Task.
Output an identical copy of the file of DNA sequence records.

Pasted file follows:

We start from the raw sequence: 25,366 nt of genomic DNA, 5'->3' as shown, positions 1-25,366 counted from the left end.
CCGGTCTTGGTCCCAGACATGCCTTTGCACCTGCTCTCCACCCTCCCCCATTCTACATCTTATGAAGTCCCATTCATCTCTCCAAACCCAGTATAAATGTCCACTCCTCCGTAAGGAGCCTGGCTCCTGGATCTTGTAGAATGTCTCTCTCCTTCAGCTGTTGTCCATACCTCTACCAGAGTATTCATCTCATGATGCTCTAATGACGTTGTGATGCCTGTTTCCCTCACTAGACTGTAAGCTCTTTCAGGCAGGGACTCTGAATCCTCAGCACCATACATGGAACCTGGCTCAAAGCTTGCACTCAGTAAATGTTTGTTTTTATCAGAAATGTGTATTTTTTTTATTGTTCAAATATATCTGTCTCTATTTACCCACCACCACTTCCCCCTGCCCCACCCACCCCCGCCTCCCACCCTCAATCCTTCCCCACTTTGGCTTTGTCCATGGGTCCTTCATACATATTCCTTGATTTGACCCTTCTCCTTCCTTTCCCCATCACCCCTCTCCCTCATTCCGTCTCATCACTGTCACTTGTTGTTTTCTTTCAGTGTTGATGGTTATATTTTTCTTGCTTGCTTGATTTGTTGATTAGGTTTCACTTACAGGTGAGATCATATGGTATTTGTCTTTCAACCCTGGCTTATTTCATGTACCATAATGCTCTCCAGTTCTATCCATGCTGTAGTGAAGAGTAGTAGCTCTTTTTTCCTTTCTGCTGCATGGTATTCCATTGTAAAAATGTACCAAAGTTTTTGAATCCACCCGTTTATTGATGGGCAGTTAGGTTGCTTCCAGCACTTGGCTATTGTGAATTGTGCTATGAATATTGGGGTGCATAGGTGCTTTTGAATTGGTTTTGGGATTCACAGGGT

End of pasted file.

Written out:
We start from the raw sequence: 25,366 nt of genomic DNA, 5'->3' as shown, positions 1-25,366 counted from the left end.
CCGGTCTTGGTCCCAGACATGCCTTTGCACCTGCTCTCCACCCTCCCCCATTCTACATCTTATGAAGTCCCATTCATCTCTCCAAACCCAGTATAAATGTCCACTCCTCCGTAAGGAGCCTGGCTCCTGGATCTTGTAGAATGTCTCTCTCCTTCAGCTGTTGTCCATACCTCTACCAGAGTATTCATCTCATGATGCTCTAATGACGTTGTGATGCCTGTTTCCCTCACTAGACTGTAAGCTCTTTCAGGCAGGGACTCTGAATCCTCAGCACCATACATGGAACCTGGCTCAAAGCTTGCACTCAGTAAATGTTTGTTTTTATCAGAAATGTGTATTTTTTTTATTGTTCAAATATATCTGTCTCTATTTACCCACCACCACTTCCCCCTGCCCCACCCACCCCCGCCTCCCACCCTCAATCCTTCCCCACTTTGGCTTTGTCCATGGGTCCTTCATACATATTCCTTGATTTGACCCTTCTCCTTCCTTTCCCCATCACCCCTCTCCCTCATTCCGTCTCATCACTGTCACTTGTTGTTTTCTTTCAGTGTTGATGGTTATATTTTTCTTGCTTGCTTGATTTGTTGATTAGGTTTCACTTACAGGTGAGATCATATGGTATTTGTCTTTCAACCCTGGCTTATTTCATGTACCATAATGCTCTCCAGTTCTATCCATGCTGTAGTGAAGAGTAGTAGCTCTTTTTTCCTTTCTGCTGCATGGTATTCCATTGTAAAAATGTACCAAAGTTTTTGAATCCACCCGTTTATTGATGGGCAGTTAGGTTGCTTCCAGCACTTGGCTATTGTGAATTGTGCTATGAATATTGGGGTGCATAGGTGCTTTTGAATTGGTTTTGGGATTCACAGGGT